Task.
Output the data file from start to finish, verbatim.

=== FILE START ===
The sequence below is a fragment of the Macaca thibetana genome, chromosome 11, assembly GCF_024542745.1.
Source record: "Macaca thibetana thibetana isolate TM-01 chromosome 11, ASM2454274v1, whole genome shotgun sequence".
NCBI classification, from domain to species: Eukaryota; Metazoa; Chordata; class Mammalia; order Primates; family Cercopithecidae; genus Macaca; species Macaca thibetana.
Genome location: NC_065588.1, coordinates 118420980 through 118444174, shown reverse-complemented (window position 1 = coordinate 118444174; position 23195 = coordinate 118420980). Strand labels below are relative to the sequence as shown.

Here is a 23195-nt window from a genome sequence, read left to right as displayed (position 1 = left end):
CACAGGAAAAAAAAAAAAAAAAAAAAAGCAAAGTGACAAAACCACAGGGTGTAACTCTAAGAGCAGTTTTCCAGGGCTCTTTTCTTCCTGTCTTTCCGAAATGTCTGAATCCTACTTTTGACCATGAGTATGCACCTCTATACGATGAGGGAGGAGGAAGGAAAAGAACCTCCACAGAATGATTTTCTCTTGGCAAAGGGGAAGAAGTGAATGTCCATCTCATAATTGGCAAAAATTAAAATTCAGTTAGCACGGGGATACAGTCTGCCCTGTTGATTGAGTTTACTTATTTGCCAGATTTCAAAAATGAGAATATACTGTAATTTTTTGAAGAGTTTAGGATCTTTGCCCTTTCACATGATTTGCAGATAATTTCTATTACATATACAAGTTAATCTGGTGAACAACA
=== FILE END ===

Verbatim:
The sequence below is a fragment of the Macaca thibetana genome, chromosome 11, assembly GCF_024542745.1.
Source record: "Macaca thibetana thibetana isolate TM-01 chromosome 11, ASM2454274v1, whole genome shotgun sequence".
NCBI classification, from domain to species: Eukaryota; Metazoa; Chordata; class Mammalia; order Primates; family Cercopithecidae; genus Macaca; species Macaca thibetana.
Genome location: NC_065588.1, coordinates 118420980 through 118444174, shown reverse-complemented (window position 1 = coordinate 118444174; position 23195 = coordinate 118420980). Strand labels below are relative to the sequence as shown.

Here is a 23195-nt window from a genome sequence, read left to right as displayed (position 1 = left end):
CACAGGAAAAAAAAAAAAAAAAAAAAAGCAAAGTGACAAAACCACAGGGTGTAACTCTAAGAGCAGTTTTCCAGGGCTCTTTTCTTCCTGTCTTTCCGAAATGTCTGAATCCTACTTTTGACCATGAGTATGCACCTCTATACGATGAGGGAGGAGGAAGGAAAAGAACCTCCACAGAATGATTTTCTCTTGGCAAAGGGGAAGAAGTGAATGTCCATCTCATAATTGGCAAAAATTAAAATTCAGTTAGCACGGGGATACAGTCTGCCCTGTTGATTGAGTTTACTTATTTGCCAGATTTCAAAAATGAGAATATACTGTAATTTTTTGAAGAGTTTAGGATCTTTGCCCTTTCACATGATTTGCAGATAATTTCTATTACATATACAAGTTAATCTGGTGAACAACA